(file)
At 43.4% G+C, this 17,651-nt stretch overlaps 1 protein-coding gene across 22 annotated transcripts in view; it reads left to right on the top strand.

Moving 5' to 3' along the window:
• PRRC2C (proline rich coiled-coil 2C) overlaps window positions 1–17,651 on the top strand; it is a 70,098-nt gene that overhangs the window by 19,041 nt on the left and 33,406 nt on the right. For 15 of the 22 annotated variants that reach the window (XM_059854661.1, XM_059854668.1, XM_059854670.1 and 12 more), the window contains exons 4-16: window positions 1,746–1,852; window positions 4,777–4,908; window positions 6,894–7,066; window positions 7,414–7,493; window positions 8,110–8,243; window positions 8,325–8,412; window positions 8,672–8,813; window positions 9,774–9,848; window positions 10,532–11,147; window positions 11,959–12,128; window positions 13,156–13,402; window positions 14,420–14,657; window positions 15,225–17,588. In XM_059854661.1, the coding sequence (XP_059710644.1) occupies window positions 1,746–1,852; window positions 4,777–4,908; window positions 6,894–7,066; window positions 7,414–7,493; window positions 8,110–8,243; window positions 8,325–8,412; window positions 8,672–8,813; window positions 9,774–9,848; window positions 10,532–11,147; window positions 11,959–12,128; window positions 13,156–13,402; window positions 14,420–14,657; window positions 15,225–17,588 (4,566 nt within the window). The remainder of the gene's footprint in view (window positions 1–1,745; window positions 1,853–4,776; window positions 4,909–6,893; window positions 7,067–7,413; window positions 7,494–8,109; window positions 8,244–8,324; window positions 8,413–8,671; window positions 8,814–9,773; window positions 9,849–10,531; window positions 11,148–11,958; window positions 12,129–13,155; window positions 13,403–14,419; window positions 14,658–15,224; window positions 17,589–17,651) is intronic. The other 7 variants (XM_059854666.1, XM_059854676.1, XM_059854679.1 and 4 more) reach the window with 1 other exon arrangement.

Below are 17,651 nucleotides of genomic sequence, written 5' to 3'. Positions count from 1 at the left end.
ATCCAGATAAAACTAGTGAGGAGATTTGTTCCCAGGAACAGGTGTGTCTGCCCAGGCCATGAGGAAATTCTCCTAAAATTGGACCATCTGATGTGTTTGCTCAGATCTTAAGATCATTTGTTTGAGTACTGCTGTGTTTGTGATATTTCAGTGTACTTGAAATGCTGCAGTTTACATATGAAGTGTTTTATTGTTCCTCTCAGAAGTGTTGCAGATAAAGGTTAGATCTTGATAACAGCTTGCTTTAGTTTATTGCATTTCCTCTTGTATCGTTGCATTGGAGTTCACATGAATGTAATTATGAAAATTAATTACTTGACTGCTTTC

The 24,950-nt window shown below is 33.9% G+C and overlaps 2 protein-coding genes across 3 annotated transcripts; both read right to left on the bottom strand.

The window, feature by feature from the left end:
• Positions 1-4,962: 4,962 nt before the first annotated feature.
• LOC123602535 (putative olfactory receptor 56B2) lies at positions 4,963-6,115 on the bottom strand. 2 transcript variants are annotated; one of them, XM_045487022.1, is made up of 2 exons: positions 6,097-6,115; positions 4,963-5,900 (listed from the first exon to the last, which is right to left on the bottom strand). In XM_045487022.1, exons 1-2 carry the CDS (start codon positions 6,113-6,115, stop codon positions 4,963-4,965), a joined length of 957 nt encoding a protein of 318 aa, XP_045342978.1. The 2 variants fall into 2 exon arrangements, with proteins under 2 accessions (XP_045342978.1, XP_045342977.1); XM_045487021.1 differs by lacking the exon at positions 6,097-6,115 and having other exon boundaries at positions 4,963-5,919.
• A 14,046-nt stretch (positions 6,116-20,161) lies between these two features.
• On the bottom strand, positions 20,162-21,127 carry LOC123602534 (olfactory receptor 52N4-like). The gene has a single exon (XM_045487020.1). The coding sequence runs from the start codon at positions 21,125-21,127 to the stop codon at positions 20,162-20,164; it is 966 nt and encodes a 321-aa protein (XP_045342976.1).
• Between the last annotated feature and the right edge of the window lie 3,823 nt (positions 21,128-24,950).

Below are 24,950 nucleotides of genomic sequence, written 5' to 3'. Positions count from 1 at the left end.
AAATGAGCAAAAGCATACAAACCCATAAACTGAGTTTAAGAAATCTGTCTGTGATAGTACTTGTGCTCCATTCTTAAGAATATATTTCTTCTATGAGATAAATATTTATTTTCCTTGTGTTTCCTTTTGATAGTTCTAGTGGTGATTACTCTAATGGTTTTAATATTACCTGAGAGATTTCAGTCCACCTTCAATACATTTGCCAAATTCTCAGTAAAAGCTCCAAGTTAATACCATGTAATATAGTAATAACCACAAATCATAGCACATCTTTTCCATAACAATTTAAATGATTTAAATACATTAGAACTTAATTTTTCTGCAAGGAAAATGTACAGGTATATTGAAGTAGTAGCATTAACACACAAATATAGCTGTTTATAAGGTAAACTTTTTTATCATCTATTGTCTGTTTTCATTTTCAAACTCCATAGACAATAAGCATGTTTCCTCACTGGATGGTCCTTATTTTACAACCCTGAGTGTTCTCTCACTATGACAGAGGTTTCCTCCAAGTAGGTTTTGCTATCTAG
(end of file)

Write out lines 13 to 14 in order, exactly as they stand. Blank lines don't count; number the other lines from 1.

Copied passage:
Below are 24,950 nucleotides of genomic sequence, written 5' to 3'. Positions count from 1 at the left end.
AAATGAGCAAAAGCATACAAACCCATAAACTGAGTTTAAGAAATCTGTCTGTGATAGTACTTGTGCTCCATTCTTAAGAATATATTTCTTCTATGAGATAAATATTTATTTTCCTTGTGTTTCCTTTTGATAGTTCTAGTGGTGATTACTCTAATGGTTTTAATATTACCTGAGAGATTTCAGTCCACCTTCAATACATTTGCCAAATTCTCAGTAAAAGCTCCAAGTTAATACCATGTAATATAGTAATAACCACAAATCATAGCACATCTTTTCCATAACAATTTAAATGATTTAAATACATTAGAACTTAATTTTTCTGCAAGGAAAATGTACAGGTATATTGAAGTAGTAGCATTAACACACAAATATAGCTGTTTATAAGGTAAACTTTTTTATCATCTATTGTCTGTTTTCATTTTCAAACTCCATAGACAATAAGCATGTTTCCTCACTGGATGGTCCTTATTTTACAACCCTGAGTGTTCTCTCACTATGACAGAGGTTTCCTCCAAGTAGGTTTTGCTATCTAG